Finding the sweet spot for water management in the Lower Burdekin
Since the first small paddock of sugar cane was planted on the Burdekin flood plain in 1875, the area just south of Townsville has grown to become the largest sugar producing region in the country. But its long-term sustainability will depend on changes to the way water is managed.
The Lower Burdekin’s cane industry, which is spread across 80,000 ha and worth about $420 million in sugar exports per year, relies on an extensive irrigation system.
North of the Burdekin River, water for irrigation is supplied by Sunwater through the Burdekin Haughton water supply scheme, which includes supply from the Burdekin Falls Dam.
To the south, Lower Burdekin Water (LBW) delivers irrigation water from the largest replenished coastal aquifer in the country via underground bores.
Across the LBW region, water is distributed through a complex network of weirs, balancing storages, water recycling pits, pump stations, channels, waterways, lagoons and groundwater recharge pits.
“The Lower Burdekin is a fascinating environment to work in, in terms of water, agriculture and the environment all needing attention,” CSIRO Senior Principal Research Scientist Dr Keith Bristow said.
“It’s been very successful from an economic point of view, but in terms of long-term sustainability we’re going to have to spend some money to keep that in line with the environment.”
Bristow, who will be speaking at the Australian Water Association’s North Queensland Regional Conference next month, has lived and worked in Townsville since 1983, and has seen conditions in the Lower Burdekin change over the past 30 years.
He said while trees would have once helped to manage the water table, the region’s long history of irrigation has led to issues with salinisation that could threaten the Lower Burdekin’s productivity.
A rising water table is the problem north of the river, where over-irrigation can cause salinity to come up from deep within the soil.
“Whenever you irrigate, you have to think very carefully about salinity and how you manage it,” Bristow said.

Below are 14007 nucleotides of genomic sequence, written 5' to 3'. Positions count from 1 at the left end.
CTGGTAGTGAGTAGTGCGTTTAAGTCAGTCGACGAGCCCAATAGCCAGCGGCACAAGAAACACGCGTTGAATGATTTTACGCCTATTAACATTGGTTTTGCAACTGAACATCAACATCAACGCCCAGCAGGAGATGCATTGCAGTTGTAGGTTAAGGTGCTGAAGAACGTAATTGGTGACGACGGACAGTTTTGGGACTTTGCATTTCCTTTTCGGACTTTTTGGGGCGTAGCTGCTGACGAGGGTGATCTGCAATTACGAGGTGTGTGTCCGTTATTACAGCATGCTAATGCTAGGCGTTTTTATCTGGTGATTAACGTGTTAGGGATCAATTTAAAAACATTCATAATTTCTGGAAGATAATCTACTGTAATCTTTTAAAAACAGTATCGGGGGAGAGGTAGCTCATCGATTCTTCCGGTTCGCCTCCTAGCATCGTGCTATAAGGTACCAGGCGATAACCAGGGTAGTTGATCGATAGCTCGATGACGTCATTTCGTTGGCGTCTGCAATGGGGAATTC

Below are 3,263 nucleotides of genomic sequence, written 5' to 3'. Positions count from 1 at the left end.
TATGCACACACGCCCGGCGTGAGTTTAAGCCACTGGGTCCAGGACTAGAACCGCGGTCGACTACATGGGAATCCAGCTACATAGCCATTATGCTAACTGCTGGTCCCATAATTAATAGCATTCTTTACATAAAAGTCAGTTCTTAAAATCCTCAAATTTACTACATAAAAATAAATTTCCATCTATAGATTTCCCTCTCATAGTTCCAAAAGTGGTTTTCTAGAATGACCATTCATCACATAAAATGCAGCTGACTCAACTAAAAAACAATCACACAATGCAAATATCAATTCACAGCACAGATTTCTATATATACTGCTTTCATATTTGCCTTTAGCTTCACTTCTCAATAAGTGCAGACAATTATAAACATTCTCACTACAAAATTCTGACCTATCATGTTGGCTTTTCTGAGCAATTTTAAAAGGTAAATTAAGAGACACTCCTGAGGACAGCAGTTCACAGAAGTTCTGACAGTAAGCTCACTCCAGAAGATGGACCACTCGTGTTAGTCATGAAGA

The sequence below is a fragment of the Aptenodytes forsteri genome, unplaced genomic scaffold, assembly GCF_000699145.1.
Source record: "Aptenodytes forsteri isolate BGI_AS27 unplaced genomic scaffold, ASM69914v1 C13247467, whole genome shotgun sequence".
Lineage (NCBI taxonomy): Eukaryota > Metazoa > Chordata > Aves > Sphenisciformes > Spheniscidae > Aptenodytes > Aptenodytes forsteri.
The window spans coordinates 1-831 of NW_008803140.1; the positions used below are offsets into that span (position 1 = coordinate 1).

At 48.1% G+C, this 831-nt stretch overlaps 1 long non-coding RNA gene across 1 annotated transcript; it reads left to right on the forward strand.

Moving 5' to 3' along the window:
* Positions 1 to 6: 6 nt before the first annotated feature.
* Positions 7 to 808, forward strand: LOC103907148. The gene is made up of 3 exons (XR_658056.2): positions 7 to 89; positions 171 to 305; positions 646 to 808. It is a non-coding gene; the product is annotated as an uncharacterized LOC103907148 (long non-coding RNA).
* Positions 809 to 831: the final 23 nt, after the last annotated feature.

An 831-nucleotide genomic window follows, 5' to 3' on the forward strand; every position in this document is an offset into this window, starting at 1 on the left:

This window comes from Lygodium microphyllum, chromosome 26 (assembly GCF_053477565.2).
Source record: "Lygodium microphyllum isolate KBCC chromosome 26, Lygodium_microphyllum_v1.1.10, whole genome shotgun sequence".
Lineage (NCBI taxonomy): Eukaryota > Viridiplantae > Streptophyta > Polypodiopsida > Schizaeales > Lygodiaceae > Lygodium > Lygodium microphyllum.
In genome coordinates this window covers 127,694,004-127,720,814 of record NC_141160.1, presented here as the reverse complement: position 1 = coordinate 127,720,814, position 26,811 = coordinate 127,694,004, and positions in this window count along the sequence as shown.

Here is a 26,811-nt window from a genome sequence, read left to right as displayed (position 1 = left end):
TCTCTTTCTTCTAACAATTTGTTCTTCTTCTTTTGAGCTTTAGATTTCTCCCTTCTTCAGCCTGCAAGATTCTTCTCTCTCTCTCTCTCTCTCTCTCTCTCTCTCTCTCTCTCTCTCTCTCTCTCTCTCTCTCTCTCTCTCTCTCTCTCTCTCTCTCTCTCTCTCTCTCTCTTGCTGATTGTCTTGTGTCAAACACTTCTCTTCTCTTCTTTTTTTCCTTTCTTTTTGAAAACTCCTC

“You have to try and irrigate with the right amount of water so that you’re meeting the plants’ needs and pushing excess salt out of the root zone and, over time, out of the flood plain.
“Strategically locating trees on the flood plain is one way of helping to manage the water tables and health of the root zone.”
South of the river, which relies on groundwater, the issue is a falling water table. This can lead to saltwater being pulled into the aquifer.
“Those are the two core challenges in the Lower Burdekin in terms of keeping a healthy soil and a healthy environment for sugar cane and horticulture,” Bristow said.
“We need to try and keep the water table high enough to keep the saltwater out of the groundwater south of the river, and keep it low enough in the north to prevent salinisation of the root zone.”
A shared water future
The key to ensuring the long-term sustainability of the region is to set and meet water table targets, both in terms of water levels and water quality, Bristow said.
In some places, bores are needed to extract water from the groundwater system, rather than letting it come up to the surface.
“That can be difficult and expensive – ideally, we want to set and meet water table targets so we’re not over irrigating,” Bristow said.
“We also have nitrogen and a lot of salt in parts of the groundwater system. We want to keep trying to clean that up rather than letting it get worse.”
With so many different stakeholders operating in the Lower Burdekin, Bristow said it’s important to look at the whole flood plain when trying to address its problems.
The Burdekin Water Futures group was founded in 2006 and brings together about a dozen organisations, including the Burdekin Shire Council, sugar mills, irrigators and water suppliers.
Together, they work to identify and solve the Lower Burdekin’s water challenges.
“Each organisation is trying to achieve its own aims, but it’s about working together so we’re not undermining one another,” Bristow said.
“The goal is to have a long-term, sustainable environmental, social and economic future – that’s the driving force.”
To hear more about water management in the Lower Burdekin, don’t miss Keith Bristow’s presentation at the Australian Water Association’s North Queensland Regional Conference, held from 14 to 15 August. To learn more and to register, click here.